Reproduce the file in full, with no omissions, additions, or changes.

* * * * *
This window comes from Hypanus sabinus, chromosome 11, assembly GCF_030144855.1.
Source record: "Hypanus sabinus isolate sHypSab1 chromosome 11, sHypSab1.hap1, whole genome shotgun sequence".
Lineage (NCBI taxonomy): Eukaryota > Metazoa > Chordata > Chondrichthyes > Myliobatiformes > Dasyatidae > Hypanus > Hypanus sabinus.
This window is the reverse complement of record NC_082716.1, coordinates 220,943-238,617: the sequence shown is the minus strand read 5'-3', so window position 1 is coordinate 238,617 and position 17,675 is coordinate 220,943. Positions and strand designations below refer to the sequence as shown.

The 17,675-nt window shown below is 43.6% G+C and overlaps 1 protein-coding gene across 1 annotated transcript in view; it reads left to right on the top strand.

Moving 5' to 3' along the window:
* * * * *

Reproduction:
This window comes from Hypanus sabinus, chromosome 11, assembly GCF_030144855.1.
Source record: "Hypanus sabinus isolate sHypSab1 chromosome 11, sHypSab1.hap1, whole genome shotgun sequence".
Lineage (NCBI taxonomy): Eukaryota > Metazoa > Chordata > Chondrichthyes > Myliobatiformes > Dasyatidae > Hypanus > Hypanus sabinus.
This window is the reverse complement of record NC_082716.1, coordinates 220,943-238,617: the sequence shown is the minus strand read 5'-3', so window position 1 is coordinate 238,617 and position 17,675 is coordinate 220,943. Positions and strand designations below refer to the sequence as shown.

The 17,675-nt window shown below is 43.6% G+C and overlaps 1 protein-coding gene across 1 annotated transcript in view; it reads left to right on the top strand.

Moving 5' to 3' along the window: